Debra Kahn, E&E reporter

E&E: Friday, April 19, 2013

Solar developer BrightSource Energy has agreed to purchase 7,000 acres of land to compensate for the loss of habitat for an imperiled tortoise at the Ivanpah project in California’s Mojave Desert.

The deal is the first under a 2010 California law to help renewable energy companies buy land to compensate for habitat damage, state and company officials said yesterday. The 392-megawatt plant will be the largest concentrating solar plant in the world when it’s completed later this year.

Listed as a threatened species by the federal government, the Mojave Desert tortoise has become a major obstacle for solar and wind power projects in the desert Southwest, including Ivanpah.

The Bureau of Land Management in 2011 temporarily halted some work on the Ivanpah project after the agency found construction would lead to the loss of 3,520 acres of tortoise habitat, the capture of as many as 274 tortoises and the deaths of as many as 608 of the iconic desert species (Greenwire, Dec. 17, 2012).

Project owners NRG Energy Inc., BrightSource and Google Inc. are paying $6.2 million for the land, plus $5.2 million as an endowment to fund long-term maintenance and management. The agreement satisfies requirements of the company’s permit from the California Energy Commission, which oversees large solar thermal projects.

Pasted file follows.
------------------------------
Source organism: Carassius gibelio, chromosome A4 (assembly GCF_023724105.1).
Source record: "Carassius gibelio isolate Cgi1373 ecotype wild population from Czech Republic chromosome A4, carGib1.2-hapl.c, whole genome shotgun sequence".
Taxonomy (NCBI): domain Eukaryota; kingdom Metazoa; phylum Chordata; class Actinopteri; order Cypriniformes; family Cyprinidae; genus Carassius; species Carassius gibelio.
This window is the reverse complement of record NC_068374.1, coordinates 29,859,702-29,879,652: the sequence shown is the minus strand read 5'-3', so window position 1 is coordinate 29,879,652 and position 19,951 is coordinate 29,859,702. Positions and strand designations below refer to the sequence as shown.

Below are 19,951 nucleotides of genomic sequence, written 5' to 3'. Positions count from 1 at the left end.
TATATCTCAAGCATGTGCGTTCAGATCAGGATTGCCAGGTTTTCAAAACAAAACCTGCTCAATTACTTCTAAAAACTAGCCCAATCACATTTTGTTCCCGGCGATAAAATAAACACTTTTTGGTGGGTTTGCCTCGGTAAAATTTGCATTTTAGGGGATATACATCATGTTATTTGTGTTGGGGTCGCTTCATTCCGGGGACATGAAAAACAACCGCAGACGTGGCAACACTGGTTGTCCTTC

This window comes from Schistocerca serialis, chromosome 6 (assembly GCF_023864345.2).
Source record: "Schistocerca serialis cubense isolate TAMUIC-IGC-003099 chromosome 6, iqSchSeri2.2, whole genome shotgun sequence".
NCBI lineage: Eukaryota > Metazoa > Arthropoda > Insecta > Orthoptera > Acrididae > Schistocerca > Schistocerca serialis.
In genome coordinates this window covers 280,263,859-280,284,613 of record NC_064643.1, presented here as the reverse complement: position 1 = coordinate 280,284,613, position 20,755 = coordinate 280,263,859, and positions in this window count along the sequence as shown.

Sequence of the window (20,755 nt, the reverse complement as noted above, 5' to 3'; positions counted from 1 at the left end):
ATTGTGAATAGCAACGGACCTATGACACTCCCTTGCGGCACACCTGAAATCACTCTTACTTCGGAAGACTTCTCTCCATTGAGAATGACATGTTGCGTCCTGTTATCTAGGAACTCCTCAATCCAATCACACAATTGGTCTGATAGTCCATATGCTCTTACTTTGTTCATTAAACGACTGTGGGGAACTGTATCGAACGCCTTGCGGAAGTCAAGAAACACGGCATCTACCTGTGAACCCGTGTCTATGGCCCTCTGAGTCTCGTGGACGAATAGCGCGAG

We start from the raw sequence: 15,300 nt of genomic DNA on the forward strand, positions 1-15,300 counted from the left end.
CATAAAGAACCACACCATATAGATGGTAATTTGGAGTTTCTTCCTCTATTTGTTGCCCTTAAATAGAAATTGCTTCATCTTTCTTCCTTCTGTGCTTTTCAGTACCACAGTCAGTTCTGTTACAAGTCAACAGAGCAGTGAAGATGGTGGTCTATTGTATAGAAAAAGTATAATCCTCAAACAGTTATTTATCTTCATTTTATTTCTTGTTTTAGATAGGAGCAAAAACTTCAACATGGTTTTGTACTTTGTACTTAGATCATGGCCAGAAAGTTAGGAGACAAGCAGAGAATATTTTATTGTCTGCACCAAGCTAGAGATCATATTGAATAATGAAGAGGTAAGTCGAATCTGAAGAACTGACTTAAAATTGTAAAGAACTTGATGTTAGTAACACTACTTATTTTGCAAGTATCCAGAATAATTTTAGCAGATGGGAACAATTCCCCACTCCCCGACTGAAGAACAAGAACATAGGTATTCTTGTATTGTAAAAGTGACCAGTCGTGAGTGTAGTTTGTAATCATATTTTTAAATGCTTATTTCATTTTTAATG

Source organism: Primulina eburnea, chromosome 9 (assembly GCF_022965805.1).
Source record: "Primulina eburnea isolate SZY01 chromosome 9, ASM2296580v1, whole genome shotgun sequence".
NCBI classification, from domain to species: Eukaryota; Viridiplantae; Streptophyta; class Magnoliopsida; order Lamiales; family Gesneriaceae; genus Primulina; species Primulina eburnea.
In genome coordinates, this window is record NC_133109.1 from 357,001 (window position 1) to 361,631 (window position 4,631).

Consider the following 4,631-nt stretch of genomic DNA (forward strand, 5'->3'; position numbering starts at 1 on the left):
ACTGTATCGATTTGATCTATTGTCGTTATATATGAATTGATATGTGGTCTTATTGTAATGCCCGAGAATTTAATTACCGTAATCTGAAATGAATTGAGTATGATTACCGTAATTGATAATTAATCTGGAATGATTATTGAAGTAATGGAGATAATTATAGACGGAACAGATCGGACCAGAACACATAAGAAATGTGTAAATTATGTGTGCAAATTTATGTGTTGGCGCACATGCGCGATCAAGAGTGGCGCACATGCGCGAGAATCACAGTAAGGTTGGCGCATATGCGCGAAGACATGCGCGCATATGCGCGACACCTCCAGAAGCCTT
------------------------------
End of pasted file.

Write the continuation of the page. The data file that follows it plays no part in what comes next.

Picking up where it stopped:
The deal came about under S.B. 34, which allows renewables projects that were seeking money under the federal 2009 American Recovery and Reinvestment Act to buy pre-designated land through state agencies.

The California Department of Fish and Wildlife gave a grant to two private trusts — the Mojave Desert Land Trust and Transition Habitat Conservancy — which will own and maintain the property under a state conservation easement. Ivanpah is so far the only project to take advantage of the law, officials said.

“Working through the state’s Advanced Mitigation Program has proven to be an effective alternative for satisfying the Ivanpah project’s mitigation land requirements,” said Marc Sydnor, director of environmental affairs for BrightSource. “We’ve also been able to achieve a project goal of ensuring that the land purchased is used for the highest possible purpose — to protect our state’s natural legacy.”

Ivanpah benefited from a $1.6 billion loan guarantee from the Department of Energy and expects to recoup about 30 percent of its overall costs from the stimulus law’s Section 1603 green power grant program. The overall price tag for Ivanpah is around $2.2 billion (Greenwire, Aug. 20, 2012).

The land being purchased is on 163 separate parcels in the BLM-designated Chuckwalla Desert Wildlife Management Area (DWMA) in San Bernardino County and the Fremont-Kramer DWMA and Superior-Cronese DWMA, both in Riverside County.

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